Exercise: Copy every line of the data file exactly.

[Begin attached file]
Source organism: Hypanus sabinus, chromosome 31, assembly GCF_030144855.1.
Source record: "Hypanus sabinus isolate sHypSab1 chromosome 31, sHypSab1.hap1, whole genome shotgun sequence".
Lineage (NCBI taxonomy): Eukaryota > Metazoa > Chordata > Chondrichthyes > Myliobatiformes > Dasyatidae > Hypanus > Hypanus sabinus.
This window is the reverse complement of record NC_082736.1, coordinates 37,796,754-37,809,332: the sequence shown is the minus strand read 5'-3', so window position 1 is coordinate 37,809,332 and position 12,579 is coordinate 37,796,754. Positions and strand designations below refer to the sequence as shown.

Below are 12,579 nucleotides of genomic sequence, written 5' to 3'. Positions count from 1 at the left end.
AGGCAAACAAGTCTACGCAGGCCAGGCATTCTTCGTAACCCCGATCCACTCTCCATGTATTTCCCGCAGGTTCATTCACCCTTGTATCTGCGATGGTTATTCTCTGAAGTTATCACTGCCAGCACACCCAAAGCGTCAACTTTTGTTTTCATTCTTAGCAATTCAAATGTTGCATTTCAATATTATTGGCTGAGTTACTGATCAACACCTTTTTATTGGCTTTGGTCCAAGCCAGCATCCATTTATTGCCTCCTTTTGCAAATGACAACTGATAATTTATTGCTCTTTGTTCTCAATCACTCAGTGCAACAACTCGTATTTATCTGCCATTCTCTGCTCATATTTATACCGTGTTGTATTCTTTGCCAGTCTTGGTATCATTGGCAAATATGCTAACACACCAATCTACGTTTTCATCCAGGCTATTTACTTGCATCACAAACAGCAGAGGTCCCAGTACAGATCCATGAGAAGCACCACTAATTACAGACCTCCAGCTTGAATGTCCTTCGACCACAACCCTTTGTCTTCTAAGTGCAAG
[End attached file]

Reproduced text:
Source organism: Hypanus sabinus, chromosome 31, assembly GCF_030144855.1.
Source record: "Hypanus sabinus isolate sHypSab1 chromosome 31, sHypSab1.hap1, whole genome shotgun sequence".
Lineage (NCBI taxonomy): Eukaryota > Metazoa > Chordata > Chondrichthyes > Myliobatiformes > Dasyatidae > Hypanus > Hypanus sabinus.
This window is the reverse complement of record NC_082736.1, coordinates 37,796,754-37,809,332: the sequence shown is the minus strand read 5'-3', so window position 1 is coordinate 37,809,332 and position 12,579 is coordinate 37,796,754. Positions and strand designations below refer to the sequence as shown.

Below are 12,579 nucleotides of genomic sequence, written 5' to 3'. Positions count from 1 at the left end.
AGGCAAACAAGTCTACGCAGGCCAGGCATTCTTCGTAACCCCGATCCACTCTCCATGTATTTCCCGCAGGTTCATTCACCCTTGTATCTGCGATGGTTATTCTCTGAAGTTATCACTGCCAGCACACCCAAAGCGTCAACTTTTGTTTTCATTCTTAGCAATTCAAATGTTGCATTTCAATATTATTGGCTGAGTTACTGATCAACACCTTTTTATTGGCTTTGGTCCAAGCCAGCATCCATTTATTGCCTCCTTTTGCAAATGACAACTGATAATTTATTGCTCTTTGTTCTCAATCACTCAGTGCAACAACTCGTATTTATCTGCCATTCTCTGCTCATATTTATACCGTGTTGTATTCTTTGCCAGTCTTGGTATCATTGGCAAATATGCTAACACACCAATCTACGTTTTCATCCAGGCTATTTACTTGCATCACAAACAGCAGAGGTCCCAGTACAGATCCATGAGAAGCACCACTAATTACAGACCTCCAGCTTGAATGTCCTTCGACCACAACCCTTTGTCTTCTAAGTGCAAG